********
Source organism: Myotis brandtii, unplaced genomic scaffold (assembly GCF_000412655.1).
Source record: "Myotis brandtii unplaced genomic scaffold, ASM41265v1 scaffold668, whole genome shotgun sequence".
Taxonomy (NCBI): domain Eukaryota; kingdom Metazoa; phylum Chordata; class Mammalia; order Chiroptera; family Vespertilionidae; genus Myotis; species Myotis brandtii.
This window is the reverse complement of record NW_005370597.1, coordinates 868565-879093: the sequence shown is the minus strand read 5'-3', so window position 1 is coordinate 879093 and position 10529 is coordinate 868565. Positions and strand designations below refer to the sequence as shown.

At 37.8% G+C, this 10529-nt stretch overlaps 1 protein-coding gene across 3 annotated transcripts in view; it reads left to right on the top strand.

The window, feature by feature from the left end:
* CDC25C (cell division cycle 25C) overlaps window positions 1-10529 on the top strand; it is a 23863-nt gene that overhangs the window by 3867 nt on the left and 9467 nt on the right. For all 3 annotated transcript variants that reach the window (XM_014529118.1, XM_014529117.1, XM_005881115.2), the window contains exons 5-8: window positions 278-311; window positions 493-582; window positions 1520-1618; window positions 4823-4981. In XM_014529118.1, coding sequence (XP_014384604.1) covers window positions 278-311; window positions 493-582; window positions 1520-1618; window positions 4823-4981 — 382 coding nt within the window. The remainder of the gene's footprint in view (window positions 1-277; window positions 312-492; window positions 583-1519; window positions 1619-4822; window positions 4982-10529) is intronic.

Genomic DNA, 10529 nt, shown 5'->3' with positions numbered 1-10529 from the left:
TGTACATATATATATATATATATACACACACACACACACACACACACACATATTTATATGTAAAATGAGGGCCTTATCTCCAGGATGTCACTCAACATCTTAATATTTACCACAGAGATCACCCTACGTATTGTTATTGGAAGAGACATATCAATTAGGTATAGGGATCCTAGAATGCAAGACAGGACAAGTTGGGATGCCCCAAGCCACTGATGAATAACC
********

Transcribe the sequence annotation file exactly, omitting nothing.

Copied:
Source organism: Myotis brandtii, unplaced genomic scaffold (assembly GCF_000412655.1).
Source record: "Myotis brandtii unplaced genomic scaffold, ASM41265v1 scaffold668, whole genome shotgun sequence".
Taxonomy (NCBI): domain Eukaryota; kingdom Metazoa; phylum Chordata; class Mammalia; order Chiroptera; family Vespertilionidae; genus Myotis; species Myotis brandtii.
This window is the reverse complement of record NW_005370597.1, coordinates 868565-879093: the sequence shown is the minus strand read 5'-3', so window position 1 is coordinate 879093 and position 10529 is coordinate 868565. Positions and strand designations below refer to the sequence as shown.

At 37.8% G+C, this 10529-nt stretch overlaps 1 protein-coding gene across 3 annotated transcripts in view; it reads left to right on the top strand.

The window, feature by feature from the left end:
* CDC25C (cell division cycle 25C) overlaps window positions 1-10529 on the top strand; it is a 23863-nt gene that overhangs the window by 3867 nt on the left and 9467 nt on the right. For all 3 annotated transcript variants that reach the window (XM_014529118.1, XM_014529117.1, XM_005881115.2), the window contains exons 5-8: window positions 278-311; window positions 493-582; window positions 1520-1618; window positions 4823-4981. In XM_014529118.1, coding sequence (XP_014384604.1) covers window positions 278-311; window positions 493-582; window positions 1520-1618; window positions 4823-4981 — 382 coding nt within the window. The remainder of the gene's footprint in view (window positions 1-277; window positions 312-492; window positions 583-1519; window positions 1619-4822; window positions 4982-10529) is intronic.

Genomic DNA, 10529 nt, shown 5'->3' with positions numbered 1-10529 from the left:
TGTACATATATATATATATATATACACACACACACACACACACACACACATATTTATATGTAAAATGAGGGCCTTATCTCCAGGATGTCACTCAACATCTTAATATTTACCACAGAGATCACCCTACGTATTGTTATTGGAAGAGACATATCAATTAGGTATAGGGATCCTAGAATGCAAGACAGGACAAGTTGGGATGCCCCAAGCCACTGATGAATAACC